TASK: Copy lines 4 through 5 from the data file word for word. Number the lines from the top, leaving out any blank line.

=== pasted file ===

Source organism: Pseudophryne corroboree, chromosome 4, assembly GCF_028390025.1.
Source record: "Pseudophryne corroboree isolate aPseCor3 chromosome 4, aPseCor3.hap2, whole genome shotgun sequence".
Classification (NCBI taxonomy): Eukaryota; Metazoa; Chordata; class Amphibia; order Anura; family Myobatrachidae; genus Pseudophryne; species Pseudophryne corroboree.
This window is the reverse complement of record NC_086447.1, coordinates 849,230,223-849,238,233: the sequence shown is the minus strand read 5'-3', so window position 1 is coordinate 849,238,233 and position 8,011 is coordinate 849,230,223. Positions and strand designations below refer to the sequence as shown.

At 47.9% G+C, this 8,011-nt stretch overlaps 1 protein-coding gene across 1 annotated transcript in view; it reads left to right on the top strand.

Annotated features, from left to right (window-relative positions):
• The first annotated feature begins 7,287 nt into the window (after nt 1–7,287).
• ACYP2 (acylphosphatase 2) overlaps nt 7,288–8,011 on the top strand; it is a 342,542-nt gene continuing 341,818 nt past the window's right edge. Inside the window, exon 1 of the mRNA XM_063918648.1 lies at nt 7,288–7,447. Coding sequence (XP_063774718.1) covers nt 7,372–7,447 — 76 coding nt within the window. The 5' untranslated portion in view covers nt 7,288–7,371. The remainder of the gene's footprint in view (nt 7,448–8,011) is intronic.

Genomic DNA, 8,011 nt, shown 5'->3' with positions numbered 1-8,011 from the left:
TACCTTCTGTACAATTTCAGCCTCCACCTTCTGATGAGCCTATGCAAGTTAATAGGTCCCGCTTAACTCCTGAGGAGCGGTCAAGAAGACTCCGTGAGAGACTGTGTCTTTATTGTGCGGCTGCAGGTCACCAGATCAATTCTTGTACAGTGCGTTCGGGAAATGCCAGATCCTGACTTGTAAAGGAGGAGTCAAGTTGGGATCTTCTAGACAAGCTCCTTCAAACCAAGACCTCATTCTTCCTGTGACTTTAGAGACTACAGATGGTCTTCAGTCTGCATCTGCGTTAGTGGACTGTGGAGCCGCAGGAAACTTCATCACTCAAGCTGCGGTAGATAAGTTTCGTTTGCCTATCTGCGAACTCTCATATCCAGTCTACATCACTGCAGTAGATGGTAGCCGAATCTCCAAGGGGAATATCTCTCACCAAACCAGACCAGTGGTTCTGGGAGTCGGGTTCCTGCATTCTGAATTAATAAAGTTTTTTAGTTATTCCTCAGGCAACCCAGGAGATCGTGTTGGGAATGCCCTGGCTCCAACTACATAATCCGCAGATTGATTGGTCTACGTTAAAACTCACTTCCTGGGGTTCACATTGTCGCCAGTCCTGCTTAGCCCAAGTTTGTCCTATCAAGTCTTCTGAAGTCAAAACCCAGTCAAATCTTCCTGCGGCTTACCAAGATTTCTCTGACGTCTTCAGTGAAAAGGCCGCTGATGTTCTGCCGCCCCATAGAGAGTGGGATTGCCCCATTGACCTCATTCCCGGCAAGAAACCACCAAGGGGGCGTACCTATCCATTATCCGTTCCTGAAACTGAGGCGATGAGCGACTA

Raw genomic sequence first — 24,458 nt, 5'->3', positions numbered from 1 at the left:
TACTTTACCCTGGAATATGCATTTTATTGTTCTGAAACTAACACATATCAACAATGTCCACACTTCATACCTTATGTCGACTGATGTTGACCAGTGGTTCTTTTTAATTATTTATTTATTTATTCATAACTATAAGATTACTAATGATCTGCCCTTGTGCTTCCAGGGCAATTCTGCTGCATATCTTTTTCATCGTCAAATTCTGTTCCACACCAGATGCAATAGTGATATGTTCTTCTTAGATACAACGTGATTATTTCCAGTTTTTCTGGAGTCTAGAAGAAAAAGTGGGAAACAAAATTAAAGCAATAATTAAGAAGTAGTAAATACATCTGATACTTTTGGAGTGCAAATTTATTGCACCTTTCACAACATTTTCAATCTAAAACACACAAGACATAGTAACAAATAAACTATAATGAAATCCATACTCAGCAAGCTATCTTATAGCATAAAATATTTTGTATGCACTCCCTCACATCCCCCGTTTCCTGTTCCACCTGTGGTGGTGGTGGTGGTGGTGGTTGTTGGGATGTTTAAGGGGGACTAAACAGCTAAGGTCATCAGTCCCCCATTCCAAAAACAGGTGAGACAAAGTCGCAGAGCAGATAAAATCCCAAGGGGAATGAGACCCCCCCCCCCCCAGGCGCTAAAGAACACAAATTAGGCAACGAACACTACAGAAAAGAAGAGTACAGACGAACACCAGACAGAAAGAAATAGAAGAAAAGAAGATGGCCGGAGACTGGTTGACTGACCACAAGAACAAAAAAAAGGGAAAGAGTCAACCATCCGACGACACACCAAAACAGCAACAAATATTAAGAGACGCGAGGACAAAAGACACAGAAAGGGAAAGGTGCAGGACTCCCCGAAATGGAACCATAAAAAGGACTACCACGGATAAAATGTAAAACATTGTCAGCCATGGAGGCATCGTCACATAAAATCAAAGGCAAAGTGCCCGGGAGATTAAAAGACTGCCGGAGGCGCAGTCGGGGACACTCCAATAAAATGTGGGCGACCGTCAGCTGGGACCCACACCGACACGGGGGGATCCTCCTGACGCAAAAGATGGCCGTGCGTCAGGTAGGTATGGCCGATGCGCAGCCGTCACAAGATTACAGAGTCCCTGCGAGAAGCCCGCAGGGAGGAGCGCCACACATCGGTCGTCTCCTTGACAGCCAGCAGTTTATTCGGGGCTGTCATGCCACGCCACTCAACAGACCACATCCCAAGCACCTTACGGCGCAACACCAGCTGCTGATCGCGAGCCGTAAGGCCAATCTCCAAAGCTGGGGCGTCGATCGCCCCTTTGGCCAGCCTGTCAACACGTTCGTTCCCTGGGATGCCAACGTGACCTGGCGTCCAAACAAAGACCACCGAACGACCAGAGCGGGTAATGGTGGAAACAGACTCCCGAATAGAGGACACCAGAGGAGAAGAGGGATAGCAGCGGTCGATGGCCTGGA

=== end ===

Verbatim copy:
This window is the reverse complement of record NC_086447.1, coordinates 849,230,223-849,238,233: the sequence shown is the minus strand read 5'-3', so window position 1 is coordinate 849,238,233 and position 8,011 is coordinate 849,230,223. Positions and strand designations below refer to the sequence as shown.

At 47.9% G+C, this 8,011-nt stretch overlaps 1 protein-coding gene across 1 annotated transcript in view; it reads left to right on the top strand.